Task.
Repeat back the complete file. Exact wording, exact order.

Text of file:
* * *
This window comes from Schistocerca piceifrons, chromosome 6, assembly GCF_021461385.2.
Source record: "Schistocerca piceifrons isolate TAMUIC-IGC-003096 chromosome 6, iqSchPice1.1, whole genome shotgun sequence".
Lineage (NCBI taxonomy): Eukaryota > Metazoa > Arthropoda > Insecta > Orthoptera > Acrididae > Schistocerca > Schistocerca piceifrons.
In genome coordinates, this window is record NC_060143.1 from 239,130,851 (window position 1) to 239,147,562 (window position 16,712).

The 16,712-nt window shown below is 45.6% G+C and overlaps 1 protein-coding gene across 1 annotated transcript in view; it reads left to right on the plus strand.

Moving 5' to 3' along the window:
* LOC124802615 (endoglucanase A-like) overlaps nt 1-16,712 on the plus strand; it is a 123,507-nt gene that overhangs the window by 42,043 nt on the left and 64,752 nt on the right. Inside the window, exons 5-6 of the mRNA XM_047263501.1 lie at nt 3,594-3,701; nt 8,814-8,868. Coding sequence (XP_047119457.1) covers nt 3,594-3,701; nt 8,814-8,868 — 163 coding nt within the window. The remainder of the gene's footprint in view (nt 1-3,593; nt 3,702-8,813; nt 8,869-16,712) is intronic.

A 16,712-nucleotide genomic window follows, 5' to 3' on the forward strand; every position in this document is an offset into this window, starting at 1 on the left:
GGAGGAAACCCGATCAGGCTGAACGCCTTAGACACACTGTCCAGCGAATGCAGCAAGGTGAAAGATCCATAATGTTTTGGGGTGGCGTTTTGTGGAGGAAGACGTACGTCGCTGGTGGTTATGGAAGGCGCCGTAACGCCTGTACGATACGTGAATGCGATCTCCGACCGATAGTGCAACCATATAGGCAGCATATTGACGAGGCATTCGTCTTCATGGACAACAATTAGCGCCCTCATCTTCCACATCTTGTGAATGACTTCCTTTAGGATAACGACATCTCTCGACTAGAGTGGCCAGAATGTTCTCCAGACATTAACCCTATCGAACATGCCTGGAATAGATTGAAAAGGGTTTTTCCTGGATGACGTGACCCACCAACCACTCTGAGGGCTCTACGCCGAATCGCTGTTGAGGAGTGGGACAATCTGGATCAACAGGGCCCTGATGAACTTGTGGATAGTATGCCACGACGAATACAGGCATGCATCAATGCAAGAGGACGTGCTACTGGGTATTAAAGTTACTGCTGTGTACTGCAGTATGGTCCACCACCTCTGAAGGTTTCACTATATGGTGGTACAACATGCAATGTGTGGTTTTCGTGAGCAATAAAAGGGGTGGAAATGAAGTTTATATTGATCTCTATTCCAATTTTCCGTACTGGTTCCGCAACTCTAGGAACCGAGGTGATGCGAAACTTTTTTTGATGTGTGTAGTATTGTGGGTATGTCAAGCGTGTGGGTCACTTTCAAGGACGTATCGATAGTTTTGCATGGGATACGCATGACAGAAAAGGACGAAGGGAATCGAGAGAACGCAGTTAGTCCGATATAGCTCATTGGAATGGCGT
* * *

This window comes from Schistocerca piceifrons, chromosome 6, assembly GCF_021461385.2.
Source record: "Schistocerca piceifrons isolate TAMUIC-IGC-003096 chromosome 6, iqSchPice1.1, whole genome shotgun sequence".
Lineage (NCBI taxonomy): Eukaryota > Metazoa > Arthropoda > Insecta > Orthoptera > Acrididae > Schistocerca > Schistocerca piceifrons.
In genome coordinates, this window is record NC_060143.1 from 239,130,851 (window position 1) to 239,147,562 (window position 16,712).

The 16,712-nt window shown below is 45.6% G+C and overlaps 1 protein-coding gene across 1 annotated transcript in view; it reads left to right on the plus strand.

Moving 5' to 3' along the window:
* LOC124802615 (endoglucanase A-like) overlaps nt 1-16,712 on the plus strand; it is a 123,507-nt gene that overhangs the window by 42,043 nt on the left and 64,752 nt on the right. Inside the window, exons 5-6 of the mRNA XM_047263501.1 lie at nt 3,594-3,701; nt 8,814-8,868. Coding sequence (XP_047119457.1) covers nt 3,594-3,701; nt 8,814-8,868 — 163 coding nt within the window. The remainder of the gene's footprint in view (nt 1-3,593; nt 3,702-8,813; nt 8,869-16,712) is intronic.

A 16,712-nucleotide genomic window follows, 5' to 3' on the forward strand; every position in this document is an offset into this window, starting at 1 on the left:
GGAGGAAACCCGATCAGGCTGAACGCCTTAGACACACTGTCCAGCGAATGCAGCAAGGTGAAAGATCCATAATGTTTTGGGGTGGCGTTTTGTGGAGGAAGACGTACGTCGCTGGTGGTTATGGAAGGCGCCGTAACGCCTGTACGATACGTGAATGCGATCTCCGACCGATAGTGCAACCATATAGGCAGCATATTGACGAGGCATTCGTCTTCATGGACAACAATTAGCGCCCTCATCTTCCACATCTTGTGAATGACTTCCTTTAGGATAACGACATCTCTCGACTAGAGTGGCCAGAATGTTCTCCAGACATTAACCCTATCGAACATGCCTGGAATAGATTGAAAAGGGTTTTTCCTGGATGACGTGACCCACCAACCACTCTGAGGGCTCTACGCCGAATCGCTGTTGAGGAGTGGGACAATCTGGATCAACAGGGCCCTGATGAACTTGTGGATAGTATGCCACGACGAATACAGGCATGCATCAATGCAAGAGGACGTGCTACTGGGTATTAAAGTTACTGCTGTGTACTGCAGTATGGTCCACCACCTCTGAAGGTTTCACTATATGGTGGTACAACATGCAATGTGTGGTTTTCGTGAGCAATAAAAGGGGTGGAAATGAAGTTTATATTGATCTCTATTCCAATTTTCCGTACTGGTTCCGCAACTCTAGGAACCGAGGTGATGCGAAACTTTTTTTGATGTGTGTAGTATTGTGGGTATGTCAAGCGTGTGGGTCACTTTCAAGGACGTATCGATAGTTTTGCATGGGATACGCATGACAGAAAAGGACGAAGGGAATCGAGAGAACGCAGTTAGTCCGATATAGCTCATTGGAATGGCGT